The Emerging Creatives programme is made up of 40 designers who represent the next wave of creative talent from South Africa.
As the country’s foremost design conference, it’s only fitting that the new generation of talented South African creatives should find their feet as part of Design Indaba’s Emerging Creatives Programme. This year we’ve whittled down a list of 400 applicants to just 40 – architects, fashion designers, illustrators, furniture designers, jewellers and more – all of whom represent the cream of the crop in their respective sectors. Here, we take a look at the contribution each of our young creatives will make to their chosen sphere of design.
Design Indaba presents a select group of 40 daring and innovative Emerging Creatives, who are set to exhibit their work at Emerging Creatives Exhibition 2017, as part of Design Indaba Festival 2017 at the Artscape Theatre Centre in Cape Town from 1 to 4 March.
CONCEPTUAL AND SOCIALLY CONSCIOUS ARCHITECTURE
Architecture is often used to solve problems and define the built environment. For design duo Max Melvill and Jamil Randera, architecture represents a way to define the skylines, culture, and history of South African cities. Their project, +NESS, takes accurately-drawn facades of different buildings and pairs them with expressive colour schemes that convey the character of the buildings we inhabit.
While Melvill and Randera look to define the spaces we currently occupy, Soweto-born architect Tshepo Duncan Mokholo is looking to the future. His work is characterised by social upliftment and his latest project, a fossil-fuel-free houseboat, is designed for a dystopian future.
Another interesting approach to architecture is that of Jaun van Wyk. The young architect is known for his work both locally and internationally. His conceptual approach to design can be seen in his latest exhibition, Perspective, which considers architecture as the gathering of components that come together to mean more than the sum of the individual parts.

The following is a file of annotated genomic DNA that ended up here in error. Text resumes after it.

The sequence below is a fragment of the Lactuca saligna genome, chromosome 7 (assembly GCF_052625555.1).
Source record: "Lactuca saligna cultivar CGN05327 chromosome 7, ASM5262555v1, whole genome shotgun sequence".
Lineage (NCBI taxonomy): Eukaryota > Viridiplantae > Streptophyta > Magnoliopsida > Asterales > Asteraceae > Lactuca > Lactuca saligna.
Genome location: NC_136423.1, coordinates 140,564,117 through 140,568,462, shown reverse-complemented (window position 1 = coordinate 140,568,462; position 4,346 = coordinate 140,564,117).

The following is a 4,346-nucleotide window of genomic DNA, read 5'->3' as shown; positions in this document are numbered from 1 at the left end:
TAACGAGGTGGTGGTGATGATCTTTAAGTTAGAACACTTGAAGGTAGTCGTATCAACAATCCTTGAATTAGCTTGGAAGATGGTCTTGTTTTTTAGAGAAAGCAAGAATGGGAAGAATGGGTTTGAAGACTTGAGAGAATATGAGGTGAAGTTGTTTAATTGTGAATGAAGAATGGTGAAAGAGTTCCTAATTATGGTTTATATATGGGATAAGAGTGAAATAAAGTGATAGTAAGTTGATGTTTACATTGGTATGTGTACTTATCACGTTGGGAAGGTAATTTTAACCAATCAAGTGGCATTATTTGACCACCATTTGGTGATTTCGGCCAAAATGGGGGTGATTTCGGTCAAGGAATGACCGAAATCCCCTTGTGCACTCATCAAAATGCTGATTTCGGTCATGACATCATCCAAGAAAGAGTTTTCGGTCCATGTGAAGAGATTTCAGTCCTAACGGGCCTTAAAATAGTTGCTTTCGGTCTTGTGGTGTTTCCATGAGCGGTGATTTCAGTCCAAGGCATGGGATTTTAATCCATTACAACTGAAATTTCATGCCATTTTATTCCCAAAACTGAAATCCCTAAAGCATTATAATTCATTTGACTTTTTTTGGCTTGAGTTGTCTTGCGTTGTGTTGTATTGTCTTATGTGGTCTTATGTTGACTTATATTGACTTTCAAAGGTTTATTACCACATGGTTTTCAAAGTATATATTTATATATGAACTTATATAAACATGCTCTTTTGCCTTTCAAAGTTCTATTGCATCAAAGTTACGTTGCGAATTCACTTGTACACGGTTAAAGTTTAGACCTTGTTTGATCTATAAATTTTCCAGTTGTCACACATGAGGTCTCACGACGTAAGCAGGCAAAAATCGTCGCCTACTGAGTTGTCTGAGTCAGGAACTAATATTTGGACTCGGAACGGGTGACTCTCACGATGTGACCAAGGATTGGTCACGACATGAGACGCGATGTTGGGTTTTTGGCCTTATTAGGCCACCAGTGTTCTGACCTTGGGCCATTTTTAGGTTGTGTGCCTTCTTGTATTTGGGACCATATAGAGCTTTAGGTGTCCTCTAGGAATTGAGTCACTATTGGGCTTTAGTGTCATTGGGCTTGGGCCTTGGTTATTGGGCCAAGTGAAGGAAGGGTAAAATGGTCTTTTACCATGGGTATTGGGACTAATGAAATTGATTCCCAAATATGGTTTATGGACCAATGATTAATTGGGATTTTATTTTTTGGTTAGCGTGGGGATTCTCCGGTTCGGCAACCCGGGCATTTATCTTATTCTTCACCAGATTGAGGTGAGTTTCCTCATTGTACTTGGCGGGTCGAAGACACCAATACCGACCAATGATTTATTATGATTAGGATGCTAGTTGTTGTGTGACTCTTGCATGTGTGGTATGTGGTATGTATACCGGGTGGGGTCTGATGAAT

DESIGN FOR INTERIORS
Interior design and furniture creation have long been considered the hobbies of the elite. But, Elle Kay Fabrics’ founder Luhandra Vorstman has based her business model on the idea that beautiful modern prints should be accessible to all. Using an ethically-run mill in her hometown of Durban, Vorstman plans to extend her geometric range into two new upholstery fabrics and a wider product range.
Qualified interior designer and illustrator Jen McKenzie uses her talents at the homeware and artwork company Abide Creative. Her ethos is to design affordable designs which “create environments that aren’t afraid of being significant and spaces that work as hard as the people who use them.”
Another fabric and textile enthusiast, Fiona Mpungu founded Sankofa Creations, a company which uses carefully sourced African fabrics to design cushions, kaftans, kimono-style bathrobes, shawls, and more.
While Mpungu set her academic past aside to pursue her passion for design, Josie Hardy embraced her family history of carpentry to build her own company. Called BANC, Hardy’s brand emphasises the need for community upliftment and collaboration.
Continuing down the path of socially conscious design, Seugnet Herbst, a qualified interior designer, draws her inspiration from the natural beauty of South Africa, with specific reference to shapes, curves and colours. Herbst plans to expand her endeavors into a social upliftment project, which will employ local women to manufacture her major project, a unique take on the beanbag.
Wood enthusiast Siyanda Mazibuko takes social awareness into every aspect of the furniture he designs. A number of his products are up-cycled or second-hand materials, and all the pieces are made from wood purchased from local suppliers.
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You can see how the 40 young designers work at the Emerging Creatives Exhibition 2017.